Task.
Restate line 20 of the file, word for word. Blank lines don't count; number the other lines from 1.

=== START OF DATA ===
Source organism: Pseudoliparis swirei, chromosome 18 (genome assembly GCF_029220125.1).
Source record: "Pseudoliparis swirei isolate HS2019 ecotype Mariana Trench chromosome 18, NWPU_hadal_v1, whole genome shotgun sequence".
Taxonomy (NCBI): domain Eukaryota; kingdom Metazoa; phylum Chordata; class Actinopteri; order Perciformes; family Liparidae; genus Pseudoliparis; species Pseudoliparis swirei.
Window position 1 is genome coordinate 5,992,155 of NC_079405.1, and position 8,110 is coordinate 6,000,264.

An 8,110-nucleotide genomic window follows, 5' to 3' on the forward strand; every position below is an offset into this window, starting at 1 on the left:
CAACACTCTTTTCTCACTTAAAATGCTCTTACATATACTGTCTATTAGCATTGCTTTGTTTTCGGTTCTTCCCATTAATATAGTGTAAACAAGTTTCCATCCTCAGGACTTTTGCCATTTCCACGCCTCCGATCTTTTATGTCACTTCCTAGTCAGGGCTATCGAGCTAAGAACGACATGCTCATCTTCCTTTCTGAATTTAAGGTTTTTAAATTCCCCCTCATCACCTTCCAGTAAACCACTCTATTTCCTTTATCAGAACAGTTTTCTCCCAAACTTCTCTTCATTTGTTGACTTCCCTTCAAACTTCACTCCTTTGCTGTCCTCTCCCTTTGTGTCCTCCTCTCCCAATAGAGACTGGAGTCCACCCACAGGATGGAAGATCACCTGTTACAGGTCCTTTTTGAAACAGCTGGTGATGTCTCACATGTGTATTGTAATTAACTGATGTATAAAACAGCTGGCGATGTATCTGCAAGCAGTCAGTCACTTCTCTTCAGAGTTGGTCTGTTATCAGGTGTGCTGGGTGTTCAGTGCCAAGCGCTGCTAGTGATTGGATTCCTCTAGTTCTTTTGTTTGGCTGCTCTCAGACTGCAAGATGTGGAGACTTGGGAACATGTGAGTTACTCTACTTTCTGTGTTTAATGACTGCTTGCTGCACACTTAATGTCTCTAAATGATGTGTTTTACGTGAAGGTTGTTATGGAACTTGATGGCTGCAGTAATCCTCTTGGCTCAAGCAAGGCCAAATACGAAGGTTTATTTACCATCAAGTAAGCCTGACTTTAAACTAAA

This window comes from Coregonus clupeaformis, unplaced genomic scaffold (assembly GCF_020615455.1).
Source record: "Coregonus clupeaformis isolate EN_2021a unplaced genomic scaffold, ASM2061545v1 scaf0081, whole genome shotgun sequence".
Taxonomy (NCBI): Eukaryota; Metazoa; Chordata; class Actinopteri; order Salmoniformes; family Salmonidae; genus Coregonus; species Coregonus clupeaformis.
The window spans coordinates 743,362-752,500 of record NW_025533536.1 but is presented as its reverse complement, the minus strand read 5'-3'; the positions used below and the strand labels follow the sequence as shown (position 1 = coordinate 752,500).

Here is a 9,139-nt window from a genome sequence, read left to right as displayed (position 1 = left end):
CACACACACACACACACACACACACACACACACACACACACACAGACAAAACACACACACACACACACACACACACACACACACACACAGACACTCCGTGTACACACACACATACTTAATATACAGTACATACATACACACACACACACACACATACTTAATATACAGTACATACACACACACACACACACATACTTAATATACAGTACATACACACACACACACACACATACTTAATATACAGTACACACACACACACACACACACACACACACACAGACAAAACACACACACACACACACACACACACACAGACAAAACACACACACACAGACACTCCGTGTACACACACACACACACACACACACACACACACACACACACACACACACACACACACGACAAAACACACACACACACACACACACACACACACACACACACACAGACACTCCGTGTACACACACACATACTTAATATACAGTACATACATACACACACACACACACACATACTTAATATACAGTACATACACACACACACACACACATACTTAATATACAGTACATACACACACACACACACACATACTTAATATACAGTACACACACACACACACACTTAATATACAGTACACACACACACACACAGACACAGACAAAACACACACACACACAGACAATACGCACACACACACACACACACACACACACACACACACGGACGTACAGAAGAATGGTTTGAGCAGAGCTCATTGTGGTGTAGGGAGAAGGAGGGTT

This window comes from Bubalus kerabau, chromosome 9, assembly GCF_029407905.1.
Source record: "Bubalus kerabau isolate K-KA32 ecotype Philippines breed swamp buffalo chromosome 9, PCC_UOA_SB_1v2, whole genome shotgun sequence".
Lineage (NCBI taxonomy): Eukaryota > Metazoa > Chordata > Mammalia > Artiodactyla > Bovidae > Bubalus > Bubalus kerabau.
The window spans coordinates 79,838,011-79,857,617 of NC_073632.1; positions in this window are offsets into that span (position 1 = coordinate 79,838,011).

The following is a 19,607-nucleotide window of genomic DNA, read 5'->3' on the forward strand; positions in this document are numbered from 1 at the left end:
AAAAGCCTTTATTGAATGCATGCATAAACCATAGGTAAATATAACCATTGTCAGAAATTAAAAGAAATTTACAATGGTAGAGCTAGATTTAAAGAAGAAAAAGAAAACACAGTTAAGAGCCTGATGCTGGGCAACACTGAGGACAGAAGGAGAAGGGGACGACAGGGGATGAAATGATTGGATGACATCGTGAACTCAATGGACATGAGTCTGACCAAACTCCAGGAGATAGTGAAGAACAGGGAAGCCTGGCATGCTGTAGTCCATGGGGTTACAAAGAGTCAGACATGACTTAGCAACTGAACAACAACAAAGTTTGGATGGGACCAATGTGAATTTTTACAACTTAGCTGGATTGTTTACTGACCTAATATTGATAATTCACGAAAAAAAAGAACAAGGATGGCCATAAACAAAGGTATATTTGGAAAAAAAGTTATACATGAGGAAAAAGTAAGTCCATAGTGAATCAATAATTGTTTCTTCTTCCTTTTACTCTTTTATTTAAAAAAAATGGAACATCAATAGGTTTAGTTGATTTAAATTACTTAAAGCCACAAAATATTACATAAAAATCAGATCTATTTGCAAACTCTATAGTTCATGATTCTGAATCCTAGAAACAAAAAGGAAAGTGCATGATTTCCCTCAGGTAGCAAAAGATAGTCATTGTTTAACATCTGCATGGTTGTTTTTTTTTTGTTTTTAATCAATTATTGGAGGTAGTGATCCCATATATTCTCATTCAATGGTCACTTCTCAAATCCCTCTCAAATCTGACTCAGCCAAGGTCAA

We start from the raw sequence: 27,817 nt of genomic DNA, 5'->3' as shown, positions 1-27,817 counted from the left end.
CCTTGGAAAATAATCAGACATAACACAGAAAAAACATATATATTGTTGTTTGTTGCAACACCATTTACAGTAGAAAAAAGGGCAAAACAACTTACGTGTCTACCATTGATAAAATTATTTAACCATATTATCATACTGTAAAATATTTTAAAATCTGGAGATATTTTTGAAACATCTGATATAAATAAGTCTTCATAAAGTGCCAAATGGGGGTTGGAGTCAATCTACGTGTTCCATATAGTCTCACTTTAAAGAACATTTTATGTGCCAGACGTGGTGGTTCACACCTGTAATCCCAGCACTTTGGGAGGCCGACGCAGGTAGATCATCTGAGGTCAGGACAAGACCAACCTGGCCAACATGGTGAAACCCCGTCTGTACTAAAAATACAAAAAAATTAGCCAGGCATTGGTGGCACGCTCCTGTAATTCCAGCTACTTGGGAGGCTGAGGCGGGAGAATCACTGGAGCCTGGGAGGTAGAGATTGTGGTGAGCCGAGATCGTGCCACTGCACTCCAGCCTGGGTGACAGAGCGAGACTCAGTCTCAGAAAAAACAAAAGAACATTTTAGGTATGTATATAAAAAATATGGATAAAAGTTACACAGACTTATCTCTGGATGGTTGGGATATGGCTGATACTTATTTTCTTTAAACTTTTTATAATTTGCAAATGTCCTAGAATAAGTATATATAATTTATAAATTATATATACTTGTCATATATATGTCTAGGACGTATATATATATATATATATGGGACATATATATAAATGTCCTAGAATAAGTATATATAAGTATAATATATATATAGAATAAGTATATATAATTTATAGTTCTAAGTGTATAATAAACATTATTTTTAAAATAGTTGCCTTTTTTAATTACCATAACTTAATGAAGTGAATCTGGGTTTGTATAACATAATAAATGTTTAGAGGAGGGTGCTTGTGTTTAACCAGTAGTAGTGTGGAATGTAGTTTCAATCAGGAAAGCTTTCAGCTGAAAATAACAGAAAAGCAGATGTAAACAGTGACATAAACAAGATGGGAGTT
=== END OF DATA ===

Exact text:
CCTTGGAAAATAATCAGACATAACACAGAAAAAACATATATATTGTTGTTTGTTGCAACACCATTTACAGTAGAAAAAAGGGCAAAACAACTTACGTGTCTACCATTGATAAAATTATTTAACCATATTATCATACTGTAAAATATTTTAAAATCTGGAGATATTTTTGAAACATCTGATATAAATAAGTCTTCATAAAGTGCCAAATGGGGGTTGGAGTCAATCTACGTGTTCCATATAGTCTCACTTTAAAGAACATTTTATGTGCCAGACGTGGTGGTTCACACCTGTAATCCCAGCACTTTGGGAGGCCGACGCAGGTAGATCATCTGAGGTCAGGACAAGACCAACCTGGCCAACATGGTGAAACCCCGTCTGTACTAAAAATACAAAAAAATTAGCCAGGCATTGGTGGCACGCTCCTGTAATTCCAGCTACTTGGGAGGCTGAGGCGGGAGAATCACTGGAGCCTGGGAGGTAGAGATTGTGGTGAGCCGAGATCGTGCCACTGCACTCCAGCCTGGGTGACAGAGCGAGACTCAGTCTCAGAAAAAACAAAAGAACATTTTAGGTATGTATATAAAAAATATGGATAAAAGTTACACAGACTTATCTCTGGATGGTTGGGATATGGCTGATACTTATTTTCTTTAAACTTTTTATAATTTGCAAATGTCCTAGAATAAGTATATATAATTTATAAATTATATATACTTGTCATATATATGTCTAGGACGTATATATATATATATATATGGGACATATATATAAATGTCCTAGAATAAGTATATATAAGTATAATATATATATAGAATAAGTATATATAATTTATAGTTCTAAGTGTATAATAAACATTATTTTTAAAATAGTTGCCTTTTTTAATTACCATAACTTAATGAAGTGAATCTGGGTTTGTATAACATAATAAATGTTTAGAGGAGGGTGCTTGTGTTTAACCAGTAGTAGTGTGGAATGTAGTTTCAATCAGGAAAGCTTTCAGCTGAAAATAACAGAAAAGCAGATGTAAACAGTGACATAAACAAGATGGGAGTT